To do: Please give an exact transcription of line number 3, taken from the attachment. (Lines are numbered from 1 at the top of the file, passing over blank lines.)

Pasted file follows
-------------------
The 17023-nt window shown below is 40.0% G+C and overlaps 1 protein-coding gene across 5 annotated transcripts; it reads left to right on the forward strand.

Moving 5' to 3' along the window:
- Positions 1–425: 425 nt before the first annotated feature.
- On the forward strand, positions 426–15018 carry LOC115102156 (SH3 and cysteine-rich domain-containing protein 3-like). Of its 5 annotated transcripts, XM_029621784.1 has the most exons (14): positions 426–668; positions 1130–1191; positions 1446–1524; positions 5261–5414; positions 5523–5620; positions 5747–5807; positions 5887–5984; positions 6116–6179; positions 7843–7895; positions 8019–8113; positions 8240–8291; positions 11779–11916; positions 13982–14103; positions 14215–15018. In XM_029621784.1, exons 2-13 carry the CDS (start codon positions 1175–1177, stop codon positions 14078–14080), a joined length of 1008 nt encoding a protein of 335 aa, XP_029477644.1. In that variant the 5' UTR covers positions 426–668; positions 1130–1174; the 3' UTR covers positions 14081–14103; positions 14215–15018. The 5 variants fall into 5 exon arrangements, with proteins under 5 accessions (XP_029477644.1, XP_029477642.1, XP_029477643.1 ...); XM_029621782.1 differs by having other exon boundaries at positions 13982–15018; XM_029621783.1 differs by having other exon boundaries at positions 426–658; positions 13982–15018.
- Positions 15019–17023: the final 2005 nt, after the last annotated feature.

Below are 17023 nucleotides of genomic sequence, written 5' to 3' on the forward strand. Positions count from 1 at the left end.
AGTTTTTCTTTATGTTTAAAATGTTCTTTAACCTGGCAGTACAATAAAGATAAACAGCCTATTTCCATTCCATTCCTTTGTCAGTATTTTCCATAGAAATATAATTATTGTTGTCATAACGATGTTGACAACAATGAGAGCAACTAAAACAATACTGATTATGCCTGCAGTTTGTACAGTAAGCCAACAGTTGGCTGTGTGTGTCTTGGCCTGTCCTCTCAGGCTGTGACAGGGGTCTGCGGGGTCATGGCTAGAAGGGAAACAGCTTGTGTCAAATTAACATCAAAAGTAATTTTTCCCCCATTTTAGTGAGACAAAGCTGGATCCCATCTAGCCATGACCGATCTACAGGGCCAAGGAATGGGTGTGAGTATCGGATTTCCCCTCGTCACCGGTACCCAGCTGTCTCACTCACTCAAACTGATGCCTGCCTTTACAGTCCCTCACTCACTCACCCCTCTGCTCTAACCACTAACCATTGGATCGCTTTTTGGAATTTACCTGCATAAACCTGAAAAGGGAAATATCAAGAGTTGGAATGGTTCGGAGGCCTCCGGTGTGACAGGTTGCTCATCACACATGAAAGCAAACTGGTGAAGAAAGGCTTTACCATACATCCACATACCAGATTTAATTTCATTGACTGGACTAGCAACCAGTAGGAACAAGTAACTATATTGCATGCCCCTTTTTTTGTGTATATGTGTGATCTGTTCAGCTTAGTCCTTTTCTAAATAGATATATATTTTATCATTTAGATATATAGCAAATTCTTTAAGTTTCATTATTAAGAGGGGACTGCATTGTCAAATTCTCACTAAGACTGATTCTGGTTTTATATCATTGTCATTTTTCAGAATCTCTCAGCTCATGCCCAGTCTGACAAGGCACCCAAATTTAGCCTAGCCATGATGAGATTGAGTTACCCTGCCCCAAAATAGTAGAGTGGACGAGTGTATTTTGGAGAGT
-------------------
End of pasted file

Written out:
- Positions 1–425: 425 nt before the first annotated feature.